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Math Help - find the primitive root

  1. #1
    Member kezman's Avatar
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    find the primitive root

    Let w, a 20th units primitive root.

    Prove that
    w + w^3 + w^7 + w^9

    is a pure imaginary complex.

    Im not sure how to "attack" this problem.
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  2. #2
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    Quote Originally Posted by kezman
    Let w, a 20th units primitive root.

    Prove that
    w + w^3 + w^7 + w^9

    is a pure imaginary complex.

    Im not sure how to "attack" this problem.
    That is not true, 1 is a 20th root of unity yet,
    1+1^3+1^7+1^9 is not a pure imaginary.
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  3. #3
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    I think by primitive root, he means a generator for the multiplicative group of 20th roots of unity, i.e. a complex number of the form:

    exp(I*k*Pi/10) where 0 < k < 20 and k is relatively prime to 20

    expand your expression out using Euler's formula, and you get that the real part looks like

    cos(k Pi/10) + cos(k 9 Pi/10) + cos(k 3 Pi/10) + cos(k 7 Pi/10)

    And you should be able to show that, so long as k is relatively prime to 20,

    cos(k Pi/10) + cos(k 9Pi/10) = 0 and cos(k 3Pi/10) + cos(k 7Pi/10) = 0

    showing that the real part of your expression is zero.

    I'm almost sure there's a slicker way to do it, explicitly using the relative primeness of k and 20, but my trig is a bit rusty. So at the least you could just boil it down to cases. That is, prove it for the cases
    k = 1, 3, 7, 9, 11, 13, 17, 19, which are all the possible primitive roots. k = 1 for instance, you would write

    cos(Pi/10) + cos(9Pi/10) = cos(Pi - 9Pi/10) + cos(9Pi/10) = -cos(9Pi/10) + cos(9Pi/10) = 0

    using the identity cos(Pi-x) = -cos(x).

    hope that helps. Try to find a slicker way before you resort to the cases method. And by the way, I verified the identities for all these k's on maple, so the theorem is true.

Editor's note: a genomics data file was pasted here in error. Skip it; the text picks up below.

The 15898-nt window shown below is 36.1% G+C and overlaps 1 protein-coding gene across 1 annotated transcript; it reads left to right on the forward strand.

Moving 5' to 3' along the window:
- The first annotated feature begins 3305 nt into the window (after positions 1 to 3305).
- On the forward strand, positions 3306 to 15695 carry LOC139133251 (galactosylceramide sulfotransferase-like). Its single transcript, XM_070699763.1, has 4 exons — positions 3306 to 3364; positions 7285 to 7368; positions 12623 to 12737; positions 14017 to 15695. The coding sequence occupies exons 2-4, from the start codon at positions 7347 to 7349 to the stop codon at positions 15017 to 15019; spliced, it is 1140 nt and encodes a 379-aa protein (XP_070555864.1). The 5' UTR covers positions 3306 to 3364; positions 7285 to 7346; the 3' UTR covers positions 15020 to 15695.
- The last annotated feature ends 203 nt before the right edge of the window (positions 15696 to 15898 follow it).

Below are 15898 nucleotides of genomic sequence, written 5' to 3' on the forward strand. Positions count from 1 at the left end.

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  4. #4
    Member kezman's Avatar
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    yes I want to avoid the cases method. Its to complicated and long.
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  5. #5
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    Alright then...

    If a and b are two real numbers, then the following condition is sufficient to guarantee that cos(a) = -cos(b):

    a = Pi - b + n2Pi

    where n2Pi is any integer multiple of 2Pi. Or, rewritten,

    a + b = Pi + n2Pi

    So in other words, if a + b is an ODD multiple of 2Pi, then cos(a) = -cos(b).

    So in our case, let a = k*Pi/10, b = k*9*Pi/10, and we have

    a + b = k(Pi/10+9*Pi/10) = k*10*Pi/10 = k*Pi

    Note that k must be odd since it is assumed that k is relatively prime to 20. This shows then that

    cos(k*Pi/10) + cos(k*9*Pi/10) = 0

    whenever k is odd (but more importantly for us, when k is relatively prime to 20). Similarly you can show that

    cos(k*3*Pi/10) + cos(k*7*Pi/10) = 0

    which proves the theorem.
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  6. #6
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    Consider taking the complex conjugate of the expression. For any root of unity \zeta, the conjugate \bar\zeta satsifies \zeta\bar\zeta = 1, so \bar{w^i} = w^{20-i}. Furthermore, w^{10} = -1. Conjugating w + w^3 + w^7 + w^9 gives w^{19} + w^{17} + w^{13} + w^{11} = -w - w^3 - w^7 - w^9 which is the negative of the original expression. But a quantity which is negated by complex conjugation is a pure imaginary.
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  7. #7
    Member kezman's Avatar
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    yes thats a good idea thansk.
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